Christmas – a magical time of the year ushered in a few weeks before December 25th on the eve of which a traditionally fat, jovial old man shimmies down your chimney (or squeezes through some equally unlikely orifice if you don’t have a chimney), eats the mince pie you left for him, leaves a sack full of presents under the Christmas tree and vanishes with the carrot that you’ve kindly provided for Rudolph with not a trace of soot nor a muddy boot print to behold.
Well, it’s not quite like that any more, is it? Because Christmas now begins in October (at the latest), when the first wave of puddings, crackers and toys appear on the shelves of all the big stores and supermarkets. As the big day approaches the high streets become a seething mass of automatons buying in enough food and alcohol to feed a village and making those last-minute purchases that have prospective eBay fodder stamped all over them.
And I haven’t even mentioned the miraculous event that generates such seasonal mayhem. In fact, not many people do mention it these days. What should, surely, be the focus of a major Christian celebration (some would argue pagan celebration) seems to have become an also-ran, represented by tokenism in the form of plastic nativity scenes in the centre of our shopping malls and the Salvation Army band that plays far too loudly to the oblivious throngs in the foyer of your local supermarket.
When I was a child, Christmas meant something very different from the vulgar and sickening commercialism that underpins it today. There was never a mention of it before the month of December, except for the occasional prompt from my mother to ‘write and post your Christmas wish-list to Santa,’ so that the elves had plenty of time to build at least some of the toys that I had asked for.
A couple of weeks before the 25th our teacher would dole out the familiar nativity scripts for us to learn and, probably a week later, my father would bring out a large, rather dusty cardboard box from the attic with the word ‘CHRISTMAS’ written thickly in black ink on its lid. It was then that the spirit of Christmas seeped into my small soul as my mother carefully lifted out all the penny-apiece trinkets and baubles, each individually wrapped in a sheet of newspaper: glorious greens, rich reds and exotic golds, a whole wonder of trust and unquestionable belief mirrored in their metallic colours.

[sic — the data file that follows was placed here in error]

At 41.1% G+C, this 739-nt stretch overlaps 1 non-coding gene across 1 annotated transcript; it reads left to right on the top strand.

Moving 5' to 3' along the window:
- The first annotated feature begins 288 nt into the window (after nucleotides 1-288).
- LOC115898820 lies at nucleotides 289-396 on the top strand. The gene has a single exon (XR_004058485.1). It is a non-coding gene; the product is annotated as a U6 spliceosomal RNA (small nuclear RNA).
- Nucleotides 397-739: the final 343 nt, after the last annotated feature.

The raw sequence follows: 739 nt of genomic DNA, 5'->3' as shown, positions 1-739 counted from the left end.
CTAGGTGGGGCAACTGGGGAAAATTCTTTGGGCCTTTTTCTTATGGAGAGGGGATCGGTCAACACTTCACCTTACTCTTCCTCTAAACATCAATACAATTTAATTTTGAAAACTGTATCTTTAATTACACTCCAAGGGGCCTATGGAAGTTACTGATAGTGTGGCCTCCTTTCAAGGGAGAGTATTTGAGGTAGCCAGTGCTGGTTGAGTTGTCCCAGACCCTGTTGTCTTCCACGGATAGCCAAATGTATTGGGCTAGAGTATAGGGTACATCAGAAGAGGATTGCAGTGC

‘We’ll put the tree up after tea so your dad can fix up the fairy lights on it,’ she would say. And I would be responsible for draping strands of tinsel over every branch of our ageless, synthetic Christmas tree (the cheaper option preferred by the vast majority of the proletariat) that my father would ‘plant’ in a decorated bucket full of soil to ‘make it look realistic.’
Hard as I try, I cannot connect up to Christmas any more. For me, Christmas is an old experience, never a new one. I can only touch it via distant memories, or by proxy as I witness the beautiful naivety that still dances in the eyes of my youngest children.
This Christmas eve – once our children lie sleeping – I am planning to creep back to my early childhood again to search for those tingles of comfort and joy: that launch of a thousand butterflies deep in my belly as the unmistakable jingling of Santa’s sleigh bells signals his presence on a nearby rooftop, together with a sudden burst of concern that he will not call if I don’t sleep soon. And oh! The feelings of relief and happiness as, when Christmas morning dawns early, I spy the bulging pillowcase at the foot of my bed.
Peering out over the rooftops and looking beyond all the superficial razzle-dazzle and inducement, I will search the firmament for a distant shimmering light that I last saw as a very young boy. ‘Could it be a plane?’ I will ask myself. ‘Or the beacon of a radio mast? Or, high on a moorland road, a car’s headlights fusing through the mist into one single corridor of light?’ Hopefully, if my soul has guided me back to the right place, it will be a child’s star, freed from the need for proof or exploration: the only true Christmas star in existence.